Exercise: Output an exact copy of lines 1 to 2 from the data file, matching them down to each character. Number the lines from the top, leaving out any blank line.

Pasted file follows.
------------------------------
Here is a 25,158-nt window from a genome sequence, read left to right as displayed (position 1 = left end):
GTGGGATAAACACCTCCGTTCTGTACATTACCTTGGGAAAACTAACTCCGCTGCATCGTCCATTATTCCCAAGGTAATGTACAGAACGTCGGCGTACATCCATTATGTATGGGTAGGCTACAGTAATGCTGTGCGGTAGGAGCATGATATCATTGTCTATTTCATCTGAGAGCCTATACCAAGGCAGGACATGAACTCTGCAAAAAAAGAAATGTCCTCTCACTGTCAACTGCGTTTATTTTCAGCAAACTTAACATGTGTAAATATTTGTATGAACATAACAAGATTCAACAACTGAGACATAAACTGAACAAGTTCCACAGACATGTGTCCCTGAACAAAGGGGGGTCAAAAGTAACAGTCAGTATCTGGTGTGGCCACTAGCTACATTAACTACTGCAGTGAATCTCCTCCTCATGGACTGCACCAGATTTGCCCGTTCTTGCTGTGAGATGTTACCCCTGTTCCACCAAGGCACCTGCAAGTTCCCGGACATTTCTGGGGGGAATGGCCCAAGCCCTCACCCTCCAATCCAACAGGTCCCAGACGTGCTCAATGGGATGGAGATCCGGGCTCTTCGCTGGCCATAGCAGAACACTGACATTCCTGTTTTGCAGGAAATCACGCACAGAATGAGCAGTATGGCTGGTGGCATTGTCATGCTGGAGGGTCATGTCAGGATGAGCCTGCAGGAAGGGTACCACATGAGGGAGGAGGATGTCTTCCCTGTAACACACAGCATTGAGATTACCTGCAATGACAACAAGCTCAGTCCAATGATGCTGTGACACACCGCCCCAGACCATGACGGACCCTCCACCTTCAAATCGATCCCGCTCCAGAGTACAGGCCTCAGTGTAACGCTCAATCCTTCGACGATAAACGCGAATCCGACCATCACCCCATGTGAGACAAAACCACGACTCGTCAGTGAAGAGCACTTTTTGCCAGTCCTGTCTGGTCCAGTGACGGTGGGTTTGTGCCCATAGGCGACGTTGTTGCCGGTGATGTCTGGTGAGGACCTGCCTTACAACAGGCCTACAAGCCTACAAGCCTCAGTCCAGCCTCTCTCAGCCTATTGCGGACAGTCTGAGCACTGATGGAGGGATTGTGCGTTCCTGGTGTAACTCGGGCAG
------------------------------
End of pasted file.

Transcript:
Here is a 25,158-nt window from a genome sequence, read left to right as displayed (position 1 = left end):
GTGGGATAAACACCTCCGTTCTGTACATTACCTTGGGAAAACTAACTCCGCTGCATCGTCCATTATTCCCAAGGTAATGTACAGAACGTCGGCGTACATCCATTATGTATGGGTAGGCTACAGTAATGCTGTGCGGTAGGAGCATGATATCATTGTCTATTTCATCTGAGAGCCTATACCAAGGCAGGACATGAACTCTGCAAAAAAAGAAATGTCCTCTCACTGTCAACTGCGTTTATTTTCAGCAAACTTAACATGTGTAAATATTTGTATGAACATAACAAGATTCAACAACTGAGACATAAACTGAACAAGTTCCACAGACATGTGTCCCTGAACAAAGGGGGGTCAAAAGTAACAGTCAGTATCTGGTGTGGCCACTAGCTACATTAACTACTGCAGTGAATCTCCTCCTCATGGACTGCACCAGATTTGCCCGTTCTTGCTGTGAGATGTTACCCCTGTTCCACCAAGGCACCTGCAAGTTCCCGGACATTTCTGGGGGGAATGGCCCAAGCCCTCACCCTCCAATCCAACAGGTCCCAGACGTGCTCAATGGGATGGAGATCCGGGCTCTTCGCTGGCCATAGCAGAACACTGACATTCCTGTTTTGCAGGAAATCACGCACAGAATGAGCAGTATGGCTGGTGGCATTGTCATGCTGGAGGGTCATGTCAGGATGAGCCTGCAGGAAGGGTACCACATGAGGGAGGAGGATGTCTTCCCTGTAACACACAGCATTGAGATTACCTGCAATGACAACAAGCTCAGTCCAATGATGCTGTGACACACCGCCCCAGACCATGACGGACCCTCCACCTTCAAATCGATCCCGCTCCAGAGTACAGGCCTCAGTGTAACGCTCAATCCTTCGACGATAAACGCGAATCCGACCATCACCCCATGTGAGACAAAACCACGACTCGTCAGTGAAGAGCACTTTTTGCCAGTCCTGTCTGGTCCAGTGACGGTGGGTTTGTGCCCATAGGCGACGTTGTTGCCGGTGATGTCTGGTGAGGACCTGCCTTACAACAGGCCTACAAGCCTACAAGCCTCAGTCCAGCCTCTCTCAGCCTATTGCGGACAGTCTGAGCACTGATGGAGGGATTGTGCGTTCCTGGTGTAACTCGGGCAG